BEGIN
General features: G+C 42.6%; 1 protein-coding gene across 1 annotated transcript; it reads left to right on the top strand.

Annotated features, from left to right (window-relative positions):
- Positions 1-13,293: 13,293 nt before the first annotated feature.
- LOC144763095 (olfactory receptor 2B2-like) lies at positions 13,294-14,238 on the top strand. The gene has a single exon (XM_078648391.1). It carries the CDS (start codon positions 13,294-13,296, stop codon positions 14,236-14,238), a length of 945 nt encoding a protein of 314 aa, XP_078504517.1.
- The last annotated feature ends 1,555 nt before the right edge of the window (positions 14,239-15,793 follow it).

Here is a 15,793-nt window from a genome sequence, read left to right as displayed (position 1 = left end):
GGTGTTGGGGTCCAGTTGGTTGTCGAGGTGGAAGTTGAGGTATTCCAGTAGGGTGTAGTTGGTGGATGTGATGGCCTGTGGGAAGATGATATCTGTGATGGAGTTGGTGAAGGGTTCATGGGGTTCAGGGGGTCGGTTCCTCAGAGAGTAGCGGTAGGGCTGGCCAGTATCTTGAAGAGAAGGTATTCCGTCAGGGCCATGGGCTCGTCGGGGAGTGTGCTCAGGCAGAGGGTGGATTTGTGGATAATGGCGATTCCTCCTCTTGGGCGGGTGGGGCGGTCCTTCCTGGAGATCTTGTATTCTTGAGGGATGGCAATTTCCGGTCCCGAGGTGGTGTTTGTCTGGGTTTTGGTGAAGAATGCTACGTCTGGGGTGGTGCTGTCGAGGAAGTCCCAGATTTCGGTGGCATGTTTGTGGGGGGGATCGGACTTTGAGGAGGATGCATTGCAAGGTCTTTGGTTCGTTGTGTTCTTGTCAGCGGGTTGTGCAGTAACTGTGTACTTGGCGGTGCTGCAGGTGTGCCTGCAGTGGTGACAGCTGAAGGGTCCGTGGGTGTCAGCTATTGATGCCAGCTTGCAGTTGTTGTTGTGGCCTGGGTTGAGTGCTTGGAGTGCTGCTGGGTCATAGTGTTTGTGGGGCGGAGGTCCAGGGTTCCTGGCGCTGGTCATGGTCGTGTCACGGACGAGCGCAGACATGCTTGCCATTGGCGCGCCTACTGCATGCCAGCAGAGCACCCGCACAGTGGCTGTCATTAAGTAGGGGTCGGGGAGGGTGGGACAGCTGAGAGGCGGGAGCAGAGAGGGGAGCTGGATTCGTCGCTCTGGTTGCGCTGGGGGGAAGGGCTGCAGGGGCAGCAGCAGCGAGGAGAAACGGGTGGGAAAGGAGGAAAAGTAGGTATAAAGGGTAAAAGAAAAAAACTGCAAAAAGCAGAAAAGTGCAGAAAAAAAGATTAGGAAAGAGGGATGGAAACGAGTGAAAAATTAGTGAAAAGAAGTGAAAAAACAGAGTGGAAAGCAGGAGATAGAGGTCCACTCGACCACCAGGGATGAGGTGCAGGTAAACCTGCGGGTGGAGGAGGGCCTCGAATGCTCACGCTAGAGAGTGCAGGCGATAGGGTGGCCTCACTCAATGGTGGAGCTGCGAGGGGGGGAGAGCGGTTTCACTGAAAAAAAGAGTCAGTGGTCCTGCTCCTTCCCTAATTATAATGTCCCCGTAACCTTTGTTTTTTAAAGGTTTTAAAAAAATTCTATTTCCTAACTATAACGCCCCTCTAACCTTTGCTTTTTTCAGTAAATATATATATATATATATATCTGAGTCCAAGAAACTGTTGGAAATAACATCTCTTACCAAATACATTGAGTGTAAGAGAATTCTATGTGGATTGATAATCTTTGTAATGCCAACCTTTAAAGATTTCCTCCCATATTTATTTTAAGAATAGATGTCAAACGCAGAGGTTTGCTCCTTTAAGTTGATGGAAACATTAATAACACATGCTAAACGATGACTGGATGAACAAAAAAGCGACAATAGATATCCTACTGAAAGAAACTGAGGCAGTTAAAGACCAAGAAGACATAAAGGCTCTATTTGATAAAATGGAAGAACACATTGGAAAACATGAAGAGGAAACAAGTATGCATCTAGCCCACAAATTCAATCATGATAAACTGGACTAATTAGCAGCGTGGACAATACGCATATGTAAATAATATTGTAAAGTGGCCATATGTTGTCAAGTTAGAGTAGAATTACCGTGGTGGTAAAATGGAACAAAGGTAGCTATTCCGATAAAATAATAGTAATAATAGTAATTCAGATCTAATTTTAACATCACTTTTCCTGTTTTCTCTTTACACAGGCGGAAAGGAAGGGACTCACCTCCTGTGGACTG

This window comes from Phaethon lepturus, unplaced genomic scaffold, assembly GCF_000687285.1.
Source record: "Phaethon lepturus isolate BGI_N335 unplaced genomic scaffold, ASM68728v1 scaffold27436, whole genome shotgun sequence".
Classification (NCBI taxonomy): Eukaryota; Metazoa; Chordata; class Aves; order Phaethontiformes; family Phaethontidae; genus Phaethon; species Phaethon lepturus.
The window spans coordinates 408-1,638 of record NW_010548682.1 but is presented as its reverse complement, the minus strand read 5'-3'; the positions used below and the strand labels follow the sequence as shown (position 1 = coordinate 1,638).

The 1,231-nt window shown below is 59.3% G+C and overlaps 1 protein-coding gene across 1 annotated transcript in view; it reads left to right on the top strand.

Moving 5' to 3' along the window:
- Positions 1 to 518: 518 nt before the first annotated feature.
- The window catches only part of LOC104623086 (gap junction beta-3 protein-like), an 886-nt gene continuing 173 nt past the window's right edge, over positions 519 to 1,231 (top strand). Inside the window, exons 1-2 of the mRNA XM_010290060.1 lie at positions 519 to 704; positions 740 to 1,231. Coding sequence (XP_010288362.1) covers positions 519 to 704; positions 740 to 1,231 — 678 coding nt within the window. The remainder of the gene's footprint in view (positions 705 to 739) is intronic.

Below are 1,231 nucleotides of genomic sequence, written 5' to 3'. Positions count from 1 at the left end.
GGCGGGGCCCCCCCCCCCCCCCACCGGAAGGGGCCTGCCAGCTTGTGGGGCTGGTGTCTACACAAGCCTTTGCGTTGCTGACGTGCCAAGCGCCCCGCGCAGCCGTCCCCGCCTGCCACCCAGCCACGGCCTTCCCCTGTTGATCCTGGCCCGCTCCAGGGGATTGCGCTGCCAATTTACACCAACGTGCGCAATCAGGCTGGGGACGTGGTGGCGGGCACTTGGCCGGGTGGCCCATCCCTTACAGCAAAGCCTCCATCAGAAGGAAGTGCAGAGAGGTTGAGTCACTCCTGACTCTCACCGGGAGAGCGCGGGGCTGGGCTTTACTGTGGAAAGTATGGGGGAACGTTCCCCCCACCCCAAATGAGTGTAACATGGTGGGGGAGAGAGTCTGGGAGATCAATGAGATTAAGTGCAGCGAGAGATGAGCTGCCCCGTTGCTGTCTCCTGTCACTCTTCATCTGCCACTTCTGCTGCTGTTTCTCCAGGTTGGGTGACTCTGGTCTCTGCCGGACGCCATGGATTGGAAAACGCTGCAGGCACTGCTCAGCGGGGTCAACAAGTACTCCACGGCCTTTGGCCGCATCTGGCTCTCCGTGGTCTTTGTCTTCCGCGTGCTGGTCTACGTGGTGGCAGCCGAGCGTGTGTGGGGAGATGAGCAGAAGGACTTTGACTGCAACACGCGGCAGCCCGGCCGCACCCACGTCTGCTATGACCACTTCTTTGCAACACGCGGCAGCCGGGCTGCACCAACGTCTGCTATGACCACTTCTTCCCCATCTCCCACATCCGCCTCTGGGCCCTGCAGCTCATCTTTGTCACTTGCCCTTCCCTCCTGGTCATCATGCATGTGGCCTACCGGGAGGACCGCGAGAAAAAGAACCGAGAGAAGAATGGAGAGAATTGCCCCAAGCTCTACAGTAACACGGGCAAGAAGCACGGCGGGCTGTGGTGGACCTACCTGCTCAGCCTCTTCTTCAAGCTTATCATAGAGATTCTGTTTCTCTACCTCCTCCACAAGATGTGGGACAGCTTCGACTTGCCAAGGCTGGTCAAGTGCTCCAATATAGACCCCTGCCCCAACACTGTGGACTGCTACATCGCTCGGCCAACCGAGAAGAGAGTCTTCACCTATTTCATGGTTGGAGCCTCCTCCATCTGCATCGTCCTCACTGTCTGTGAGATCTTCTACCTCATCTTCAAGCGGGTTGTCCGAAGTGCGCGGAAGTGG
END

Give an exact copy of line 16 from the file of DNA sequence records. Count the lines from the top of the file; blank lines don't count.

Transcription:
Below are 1,231 nucleotides of genomic sequence, written 5' to 3'. Positions count from 1 at the left end.